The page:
Alexandrite is a stone that belongs to the chrysoberyl family that transforms from green or blue-green to purple-red or purple when viewed under different light sources (daylight or incandescent lamp). This type of chrysoberyl was first discovered in the Urals in the 1830s, and named alexandrite in honor of the future Tsar Alexander II of Russia by Nils Adolf Erik Nordenskiöld (November 18, 1832 - August 12, 1901) in 1842.
Almandine is the ferrous iron end member of the class of garnet minerals from the isomorphous subgroup of piralspit group of garnets, colored in red with light orange, brownish or purple hues or without them. The name is a corruption of Alabanda area (now the Aydin province in Turkey), a region in Asia Minor, where this mineral and other "carbuncles" predominantly entered the markets of ancient Europe from (according to Pliny the Elder). The name of the mineral was introduced into use in 1546 by Georgius Agricola, the real name is Georg Bauer, years of life 1494-1555, in the work "Bermannus sive de re Metallica" (On Mining and Metallurgy).
Amber is the name of a lithified organogenic formation - a fossil resin of the superfamily (“department”, according to O. Martirosyan) of amber-like resins. Takde traditionally refers to amber fossil resins that do not contain succinic acid, but structurally close to amber, possessing similar technological properties.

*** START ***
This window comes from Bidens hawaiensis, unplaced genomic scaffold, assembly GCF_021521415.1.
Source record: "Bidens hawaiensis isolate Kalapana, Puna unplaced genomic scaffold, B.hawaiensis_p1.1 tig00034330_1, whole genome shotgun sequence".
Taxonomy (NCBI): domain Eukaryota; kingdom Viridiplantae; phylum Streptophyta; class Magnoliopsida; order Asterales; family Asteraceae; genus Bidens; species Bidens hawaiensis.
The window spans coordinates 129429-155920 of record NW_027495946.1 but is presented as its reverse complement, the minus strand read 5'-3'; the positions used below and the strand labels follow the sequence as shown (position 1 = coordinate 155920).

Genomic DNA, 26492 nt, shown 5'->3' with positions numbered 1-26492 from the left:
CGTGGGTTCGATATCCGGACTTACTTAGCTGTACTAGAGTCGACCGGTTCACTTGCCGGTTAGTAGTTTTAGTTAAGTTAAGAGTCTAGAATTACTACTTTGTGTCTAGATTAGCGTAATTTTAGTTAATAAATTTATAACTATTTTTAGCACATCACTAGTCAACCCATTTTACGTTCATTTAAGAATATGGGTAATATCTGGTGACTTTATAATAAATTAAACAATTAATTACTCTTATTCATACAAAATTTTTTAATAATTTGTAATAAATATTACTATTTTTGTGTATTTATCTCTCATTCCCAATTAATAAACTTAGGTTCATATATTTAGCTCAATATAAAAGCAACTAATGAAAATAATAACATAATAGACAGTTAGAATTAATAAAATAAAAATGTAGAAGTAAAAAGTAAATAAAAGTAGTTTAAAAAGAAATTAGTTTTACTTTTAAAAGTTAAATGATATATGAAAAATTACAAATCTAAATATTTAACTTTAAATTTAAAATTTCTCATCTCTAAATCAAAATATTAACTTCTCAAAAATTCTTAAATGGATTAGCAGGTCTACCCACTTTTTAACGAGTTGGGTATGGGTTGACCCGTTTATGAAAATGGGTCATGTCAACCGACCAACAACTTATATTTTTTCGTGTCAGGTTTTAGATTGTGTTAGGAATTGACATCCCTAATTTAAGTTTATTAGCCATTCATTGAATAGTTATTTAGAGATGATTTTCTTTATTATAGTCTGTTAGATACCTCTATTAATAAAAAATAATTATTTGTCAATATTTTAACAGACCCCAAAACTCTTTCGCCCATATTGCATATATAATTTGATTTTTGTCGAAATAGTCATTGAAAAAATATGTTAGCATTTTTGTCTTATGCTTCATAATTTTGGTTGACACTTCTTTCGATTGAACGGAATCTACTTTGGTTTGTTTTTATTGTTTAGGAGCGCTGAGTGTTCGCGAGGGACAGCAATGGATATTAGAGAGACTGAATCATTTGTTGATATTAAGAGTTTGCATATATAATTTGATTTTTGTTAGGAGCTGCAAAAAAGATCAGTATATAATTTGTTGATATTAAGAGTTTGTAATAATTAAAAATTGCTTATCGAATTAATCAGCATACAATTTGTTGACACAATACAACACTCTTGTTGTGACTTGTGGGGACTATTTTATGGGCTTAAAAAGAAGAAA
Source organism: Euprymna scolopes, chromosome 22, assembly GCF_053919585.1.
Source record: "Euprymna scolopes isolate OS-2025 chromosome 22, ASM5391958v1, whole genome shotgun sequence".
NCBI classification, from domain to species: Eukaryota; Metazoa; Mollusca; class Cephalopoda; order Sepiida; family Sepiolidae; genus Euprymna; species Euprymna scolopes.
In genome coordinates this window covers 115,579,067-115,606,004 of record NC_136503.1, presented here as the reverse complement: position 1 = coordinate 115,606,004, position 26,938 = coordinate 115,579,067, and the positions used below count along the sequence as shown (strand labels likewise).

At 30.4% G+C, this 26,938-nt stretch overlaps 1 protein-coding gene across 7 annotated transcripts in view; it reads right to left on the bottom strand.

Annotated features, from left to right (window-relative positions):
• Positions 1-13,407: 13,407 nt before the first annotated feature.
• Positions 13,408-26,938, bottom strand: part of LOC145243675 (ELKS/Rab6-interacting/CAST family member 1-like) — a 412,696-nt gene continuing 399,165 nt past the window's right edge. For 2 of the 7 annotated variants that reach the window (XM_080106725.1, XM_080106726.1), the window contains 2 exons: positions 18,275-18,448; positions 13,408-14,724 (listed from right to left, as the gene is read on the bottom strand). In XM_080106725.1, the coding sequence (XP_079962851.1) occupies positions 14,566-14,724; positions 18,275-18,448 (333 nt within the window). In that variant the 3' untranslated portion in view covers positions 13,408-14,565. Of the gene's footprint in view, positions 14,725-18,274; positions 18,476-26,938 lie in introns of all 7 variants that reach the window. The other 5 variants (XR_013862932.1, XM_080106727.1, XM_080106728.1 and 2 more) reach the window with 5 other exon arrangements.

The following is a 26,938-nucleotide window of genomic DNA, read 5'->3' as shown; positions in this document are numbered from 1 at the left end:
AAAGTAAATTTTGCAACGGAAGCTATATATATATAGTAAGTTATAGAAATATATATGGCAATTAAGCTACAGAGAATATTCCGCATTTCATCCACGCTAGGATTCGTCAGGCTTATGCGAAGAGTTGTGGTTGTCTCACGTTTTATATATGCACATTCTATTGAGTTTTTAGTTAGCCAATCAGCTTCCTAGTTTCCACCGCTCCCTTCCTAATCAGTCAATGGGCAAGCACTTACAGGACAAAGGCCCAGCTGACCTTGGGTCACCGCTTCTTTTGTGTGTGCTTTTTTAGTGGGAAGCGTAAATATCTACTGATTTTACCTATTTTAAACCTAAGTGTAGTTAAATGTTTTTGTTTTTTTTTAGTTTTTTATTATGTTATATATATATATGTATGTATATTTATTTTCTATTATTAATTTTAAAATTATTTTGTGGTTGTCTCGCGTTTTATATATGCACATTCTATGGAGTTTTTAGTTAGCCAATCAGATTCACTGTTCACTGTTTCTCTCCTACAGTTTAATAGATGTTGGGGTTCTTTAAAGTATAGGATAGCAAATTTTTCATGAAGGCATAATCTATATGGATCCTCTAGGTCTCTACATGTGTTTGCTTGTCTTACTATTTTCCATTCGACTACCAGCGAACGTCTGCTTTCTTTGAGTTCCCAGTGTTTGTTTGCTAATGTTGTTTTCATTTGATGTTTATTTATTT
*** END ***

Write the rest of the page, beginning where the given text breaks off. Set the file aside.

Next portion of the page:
The Russian name "amber" comes from the Lithuanian name of the stone - "gintaras".
Varieties of amber used in the manufacture of jewelry and jewelry, refer to the jewelry and gemstones. The source of the formation of amber was the resinous discharge of conifers of the Araucaria, Pine and Cypress families.
Amber, like other fossil resins, is currently classified as a mineraloid from the point of view of mineral matter, but still there are publications in which amber belongs to minerals of organogenic origin.
A clear separation of amber and fossil resins, which are not amber, is possible only according to infrared spectrometry data.
At present, amber is attributed to: succinite, gedano-succinite, rumenite, burmit, shraufit, simetit, bekkerit, stantinit, as well as resins close to them — cheavinit, tsedarit, and others.
Aquamarine is a variety of the mineral beryl, colored in a blue-green color with all the variety of tonal hues. This variety of beryl is separated from topaz by Anselm Boethius de Boot of Bruges (circa 1550 - 21.06.1632) in the work "Gemmarum et lapidum historia", published in 1609. The name "aquamarine" is derived from two Latin words: aqua, meaning "water" and marina, meaning "of the sea" and goes back to the definition of blue transparent stones given by Pliny the Elder.
Chrome-diopside is colored with a basic green color with an admixture of shades of yellow or blue, depending on additional chromophore impurities. Coloring, as a rule, has a high degree of saturation. The chromophore content of chromium on average is about 0.5%, but in some cases it can reach up to 2% (in terms of Cr2O3).